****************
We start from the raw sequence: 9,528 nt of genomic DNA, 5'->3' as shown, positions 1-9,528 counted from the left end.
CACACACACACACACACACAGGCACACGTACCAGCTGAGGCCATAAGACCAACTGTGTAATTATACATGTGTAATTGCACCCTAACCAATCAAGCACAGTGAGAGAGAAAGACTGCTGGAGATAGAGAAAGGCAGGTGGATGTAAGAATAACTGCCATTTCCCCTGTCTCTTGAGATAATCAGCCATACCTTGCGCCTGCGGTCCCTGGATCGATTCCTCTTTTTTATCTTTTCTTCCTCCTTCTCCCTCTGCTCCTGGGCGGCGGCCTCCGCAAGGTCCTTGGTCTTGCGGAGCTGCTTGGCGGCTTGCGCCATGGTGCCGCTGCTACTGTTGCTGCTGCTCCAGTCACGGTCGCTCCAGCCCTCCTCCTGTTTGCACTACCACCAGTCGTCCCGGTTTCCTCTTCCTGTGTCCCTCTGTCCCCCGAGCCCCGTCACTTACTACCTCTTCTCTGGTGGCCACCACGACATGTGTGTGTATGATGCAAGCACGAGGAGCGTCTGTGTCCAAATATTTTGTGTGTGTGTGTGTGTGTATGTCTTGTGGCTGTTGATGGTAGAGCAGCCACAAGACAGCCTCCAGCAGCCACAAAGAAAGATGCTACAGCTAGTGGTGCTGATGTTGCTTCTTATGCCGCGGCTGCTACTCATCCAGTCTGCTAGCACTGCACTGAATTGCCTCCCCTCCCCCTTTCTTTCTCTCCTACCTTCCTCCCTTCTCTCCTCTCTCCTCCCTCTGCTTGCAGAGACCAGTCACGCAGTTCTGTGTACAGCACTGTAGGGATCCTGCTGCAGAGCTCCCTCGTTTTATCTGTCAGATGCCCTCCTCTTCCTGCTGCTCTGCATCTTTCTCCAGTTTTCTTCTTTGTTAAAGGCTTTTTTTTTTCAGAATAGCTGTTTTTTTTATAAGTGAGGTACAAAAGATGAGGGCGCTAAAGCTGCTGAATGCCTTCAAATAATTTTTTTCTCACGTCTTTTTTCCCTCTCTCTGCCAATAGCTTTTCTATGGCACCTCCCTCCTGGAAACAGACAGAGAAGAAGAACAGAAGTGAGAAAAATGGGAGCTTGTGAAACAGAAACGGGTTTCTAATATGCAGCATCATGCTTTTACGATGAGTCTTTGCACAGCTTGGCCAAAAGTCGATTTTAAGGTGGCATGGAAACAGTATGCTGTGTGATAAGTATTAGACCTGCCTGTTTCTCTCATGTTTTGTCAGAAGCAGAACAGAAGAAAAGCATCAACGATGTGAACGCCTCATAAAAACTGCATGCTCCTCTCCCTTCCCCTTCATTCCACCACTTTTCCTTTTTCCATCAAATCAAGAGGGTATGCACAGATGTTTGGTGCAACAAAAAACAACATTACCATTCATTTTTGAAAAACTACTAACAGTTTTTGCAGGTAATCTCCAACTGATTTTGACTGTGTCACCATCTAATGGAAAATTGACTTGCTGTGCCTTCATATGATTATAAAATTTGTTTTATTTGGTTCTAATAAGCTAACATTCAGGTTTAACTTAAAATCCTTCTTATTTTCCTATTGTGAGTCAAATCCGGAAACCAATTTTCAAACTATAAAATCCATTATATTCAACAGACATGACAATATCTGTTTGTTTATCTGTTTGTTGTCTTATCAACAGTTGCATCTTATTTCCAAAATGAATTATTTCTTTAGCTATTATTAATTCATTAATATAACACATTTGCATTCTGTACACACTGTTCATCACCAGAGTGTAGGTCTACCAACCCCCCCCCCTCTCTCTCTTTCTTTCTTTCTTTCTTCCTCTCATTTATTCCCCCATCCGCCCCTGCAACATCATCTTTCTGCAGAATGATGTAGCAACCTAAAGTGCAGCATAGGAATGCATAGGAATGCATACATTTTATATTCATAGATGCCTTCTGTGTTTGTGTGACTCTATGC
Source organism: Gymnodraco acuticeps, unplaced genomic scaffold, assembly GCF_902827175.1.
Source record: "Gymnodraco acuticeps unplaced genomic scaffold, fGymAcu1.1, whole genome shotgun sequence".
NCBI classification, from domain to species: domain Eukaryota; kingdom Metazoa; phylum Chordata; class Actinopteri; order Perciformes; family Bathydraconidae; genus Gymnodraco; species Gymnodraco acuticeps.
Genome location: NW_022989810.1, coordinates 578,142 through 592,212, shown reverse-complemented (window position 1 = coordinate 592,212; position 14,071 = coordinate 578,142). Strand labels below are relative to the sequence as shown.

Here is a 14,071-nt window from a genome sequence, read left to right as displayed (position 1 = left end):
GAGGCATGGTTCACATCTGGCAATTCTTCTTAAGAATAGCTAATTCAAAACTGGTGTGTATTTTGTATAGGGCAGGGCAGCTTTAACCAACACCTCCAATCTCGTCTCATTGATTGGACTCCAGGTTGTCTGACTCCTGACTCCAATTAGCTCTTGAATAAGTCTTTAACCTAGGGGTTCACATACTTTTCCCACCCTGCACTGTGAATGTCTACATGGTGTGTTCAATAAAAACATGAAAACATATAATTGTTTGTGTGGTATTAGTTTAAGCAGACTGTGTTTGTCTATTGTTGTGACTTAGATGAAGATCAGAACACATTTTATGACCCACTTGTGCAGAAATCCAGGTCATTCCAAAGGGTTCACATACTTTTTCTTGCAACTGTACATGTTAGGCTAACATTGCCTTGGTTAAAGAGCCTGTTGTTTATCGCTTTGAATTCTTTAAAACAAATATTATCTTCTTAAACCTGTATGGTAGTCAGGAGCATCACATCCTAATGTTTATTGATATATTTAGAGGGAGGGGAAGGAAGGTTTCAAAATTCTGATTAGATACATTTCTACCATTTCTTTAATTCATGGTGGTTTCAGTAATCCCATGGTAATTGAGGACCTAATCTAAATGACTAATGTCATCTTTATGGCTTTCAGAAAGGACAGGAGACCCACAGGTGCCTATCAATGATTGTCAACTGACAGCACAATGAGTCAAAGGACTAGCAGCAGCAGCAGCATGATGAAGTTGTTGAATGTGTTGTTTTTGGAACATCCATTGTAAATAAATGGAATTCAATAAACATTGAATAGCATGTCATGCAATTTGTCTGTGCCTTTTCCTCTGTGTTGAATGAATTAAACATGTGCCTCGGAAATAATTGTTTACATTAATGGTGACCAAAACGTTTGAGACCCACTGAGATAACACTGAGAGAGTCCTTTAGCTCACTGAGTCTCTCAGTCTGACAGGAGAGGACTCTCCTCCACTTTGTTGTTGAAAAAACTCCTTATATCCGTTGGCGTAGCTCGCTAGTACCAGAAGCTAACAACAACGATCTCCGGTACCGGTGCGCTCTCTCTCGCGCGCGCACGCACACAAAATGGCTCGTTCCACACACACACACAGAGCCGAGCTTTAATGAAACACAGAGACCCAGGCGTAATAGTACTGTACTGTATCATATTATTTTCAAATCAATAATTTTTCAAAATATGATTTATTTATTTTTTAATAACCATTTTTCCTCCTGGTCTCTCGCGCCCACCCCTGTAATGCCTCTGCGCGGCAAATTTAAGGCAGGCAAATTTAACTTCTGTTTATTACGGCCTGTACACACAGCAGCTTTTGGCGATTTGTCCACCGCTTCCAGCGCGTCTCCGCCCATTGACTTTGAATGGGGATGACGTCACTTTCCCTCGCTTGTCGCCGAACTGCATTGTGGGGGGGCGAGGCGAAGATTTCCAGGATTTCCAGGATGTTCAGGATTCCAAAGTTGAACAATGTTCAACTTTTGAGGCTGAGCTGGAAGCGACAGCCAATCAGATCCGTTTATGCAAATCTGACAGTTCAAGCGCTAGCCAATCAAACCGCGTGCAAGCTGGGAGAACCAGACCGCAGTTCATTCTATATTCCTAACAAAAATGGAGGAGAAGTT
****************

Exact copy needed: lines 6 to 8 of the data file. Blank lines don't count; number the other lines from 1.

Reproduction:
Genome location: NW_022989810.1, coordinates 578,142 through 592,212, shown reverse-complemented (window position 1 = coordinate 592,212; position 14,071 = coordinate 578,142). Strand labels below are relative to the sequence as shown.

Here is a 14,071-nt window from a genome sequence, read left to right as displayed (position 1 = left end):
GAGGCATGGTTCACATCTGGCAATTCTTCTTAAGAATAGCTAATTCAAAACTGGTGTGTATTTTGTATAGGGCAGGGCAGCTTTAACCAACACCTCCAATCTCGTCTCATTGATTGGACTCCAGGTTGTCTGACTCCTGACTCCAATTAGCTCTTGAATAAGTCTTTAACCTAGGGGTTCACATACTTTTCCCACCCTGCACTGTGAATGTCTACATGGTGTGTTCAATAAAAACATGAAAACATATAATTGTTTGTGTGGTATTAGTTTAAGCAGACTGTGTTTGTCTATTGTTGTGACTTAGATGAAGATCAGAACACATTTTATGACCCACTTGTGCAGAAATCCAGGTCATTCCAAAGGGTTCACATACTTTTTCTTGCAACTGTACATGTTAGGCTAACATTGCCTTGGTTAAAGAGCCTGTTGTTTATCGCTTTGAATTCTTTAAAACAAATATTATCTTCTTAAACCTGTATGGTAGTCAGGAGCATCACATCCTAATGTTTATTGATATATTTAGAGGGAGGGGAAGGAAGGTTTCAAAATTCTGATTAGATACATTTCTACCATTTCTTTAATTCATGGTGGTTTCAGTAATCCCATGGTAATTGAGGACCTAATCTAAATGACTAATGTCATCTTTATGGCTTTCAGAAAGGACAGGAGACCCACAGGTGCCTATCAATGATTGTCAACTGACAGCACAATGAGTCAAAGGACTAGCAGCAGCAGCAGCATGATGAAGTTGTTGAATGTGTTGTTTTTGGAACATCCATTGTAAATAAATGGAATTCAATAAACATTGAATAGCATGTCATGCAATTTGTCTGTGCCTTTTCCTCTGTGTTGAATGAATTAAACATGTGCCTCGGAAATAATTGTTTACATTAATGGTGACCAAAACGTTTGAGACCCACTGAGATAACACTGAGAGAGTCCTTTAGCTCACTGAGTCTCTCAGTCTGACAGGAGAGGACTCTCCTCCACTTTGTTGTTGAAAAAACTCCTTATATCCGTTGGCGTAGCTCGCTAGTACCAGAAGCTAACAACAACGATCTCCGGTACCGGTGCGCTCTCTCTCGCGCGCGCACGCACACAAAATGGCTCGTTCCACACACACACACAGAGCCGAGCTTTAATGAAACACAGAGACCCAGGCGTAATAGTACTGTACTGTATCATATTATTTTCAAATCAATAATTTTTCAAAATATGATTTATTTATTTTTTAATAACCATTTTTCCTCCTGGTCTCTCGCGCCCACCCCTGTAATGCCTCTGCGCGGCAAATTTAAGGCAGGCAAATTTAACTTCTGTTTATTACGGCCTGTACACACAGCAGCTTTTGGCGATTTGTCCACCGCTTCCAGCGCGTCTCCGCCCATTGACTTTGAATGGGGATGACGTCACTTTCCCTCGCTTGTCGCCGAACTGCATTGTGGGGGGGCGAGGCGAAGATTTCCAGGATTTCCAGGATGTTCAGGATTCCAAAGTTGAACAATGTTCAACTTTTGAGGCTGAGCTGGAAGCGACAGCCAATCAGATCCGTTTATGCAAATCTGACAGTTCAAGCGCTAGCCAATCAAACCGCGTGCAAGCTGGGAGAACCAGACCGCAGTTCATTCTATATTCCTAACAAAAATGGAGGAGAAGTT